How To Know the Risks of Adventure Travel

Adventure travel sounds like a lot of fun. It entails going beyond your comfort zone and treading less traveled and unfamiliar roads. Adventure creates an ecstatic high for adventure-seekers as it opens doors for new possibilities, new experiences, new social relationships, new skills, knowledge and understanding during the whole adventure quest. Adventure travel may include trying out bungee jumping, whitewater rafting, scuba diving, car racing, and mountain climbing among others. Some adventurers can think of endless possibilities in going beyond their physical boundaries. And you or someone you know may be one of those adventurers.

Seeking constant adventures in life is a wonderful experience. The joy that you get cannot be bought and the rewards are unexplainable. However, as in any dangerous stunts there are high risks involved. As some people put it, it is as if your one foot is dangling on your tomb. You may argue that it is actually the risks involved that makes the adventure so much more exciting. But before you embark on your adventure, read the risks involved first.

What are the risks involved in adventure travel?

  1. Adventure travel in motor vehicles is the most risky, which accounts for most deaths and about one fourth percent includes children 0-17 years old. Adults should never ever bring children in adventure travels.
  2. Acute mountain sickness (typically about 8,000 feet) affects people of any age. That is why it is recommended to hike or climb high altitudes gradually. Acute mountain sickness is also referred to as altitude sickness. Minor symptoms include lightheadedness, fatigue, and difficulty in sleeping and will eventually improve when brought down to lower altitudes. However, severe cases can lead to death if left untreated.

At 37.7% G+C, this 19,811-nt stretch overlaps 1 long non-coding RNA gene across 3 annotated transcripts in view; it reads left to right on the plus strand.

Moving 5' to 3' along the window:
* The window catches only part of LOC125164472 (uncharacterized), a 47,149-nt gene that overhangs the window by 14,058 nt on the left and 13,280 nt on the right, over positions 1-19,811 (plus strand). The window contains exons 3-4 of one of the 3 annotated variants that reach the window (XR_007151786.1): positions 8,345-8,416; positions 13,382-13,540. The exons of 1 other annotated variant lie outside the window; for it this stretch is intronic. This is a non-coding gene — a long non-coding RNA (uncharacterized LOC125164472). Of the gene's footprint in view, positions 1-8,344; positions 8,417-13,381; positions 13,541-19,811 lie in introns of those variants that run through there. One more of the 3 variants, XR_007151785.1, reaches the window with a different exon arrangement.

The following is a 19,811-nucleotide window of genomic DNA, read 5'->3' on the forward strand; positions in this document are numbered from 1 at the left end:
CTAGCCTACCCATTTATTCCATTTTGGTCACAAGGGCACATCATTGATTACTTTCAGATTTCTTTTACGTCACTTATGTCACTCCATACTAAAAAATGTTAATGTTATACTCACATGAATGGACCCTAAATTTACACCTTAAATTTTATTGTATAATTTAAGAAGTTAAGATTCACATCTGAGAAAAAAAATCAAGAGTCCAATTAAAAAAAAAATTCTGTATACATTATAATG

3. Asthma episodes are triggered particularly in children when traveling.
  4. If adventure travel is brought to icy and cold environments, the risk of hypothermia is prevalent. This happens when your body’s temperature falls below 35 degrees Celsius. Outdoor adventure travel such as mountain climbing, skiing, sailing and the like exposes your body to wind chills, wet environments, dehydration and low immunity due to improper food and nutritional intake. Symptoms include blood vessels shutting down in your hands and feet, motor skills deterioration, involuntary shivering and worst the cases lead to loss of consciousness and eventually, death. 
  5. In extreme contrast, when adventure travel is brought to locations with high temperature, the risk of hyperthermia or heat stroke should be considered. This is especially true when the adventure travel requires prolonged exposure in the outdoors. A person suffers from heat stroke when internal body temperature reaches 40.5 degree Celsius and higher causing internal organs to shutdown.  Symptoms include rapid heartbeat, difficulty in breathing, hallucinations, and strange behaviors and may lead to seizure and coma if untreated.

There are many other accidents and unfortunate events that may occur during adventure travel. Although the rewards of joining friends in a skiing party or in a mountaineering activity may be too valuable to miss, you should keep in mind the safety precautions that you need to plan and prepare ahead of time. Understand that even the most trained professional in adventure travel still meets accidents along the way. It is important to take calculated risks and evaluate the potential hazards that you and your friends will possibly encounter. Lastly, make sure to get a travel insurance particularly one that deals with adventure travel. As some people say, it is better to be safe than sorry. 


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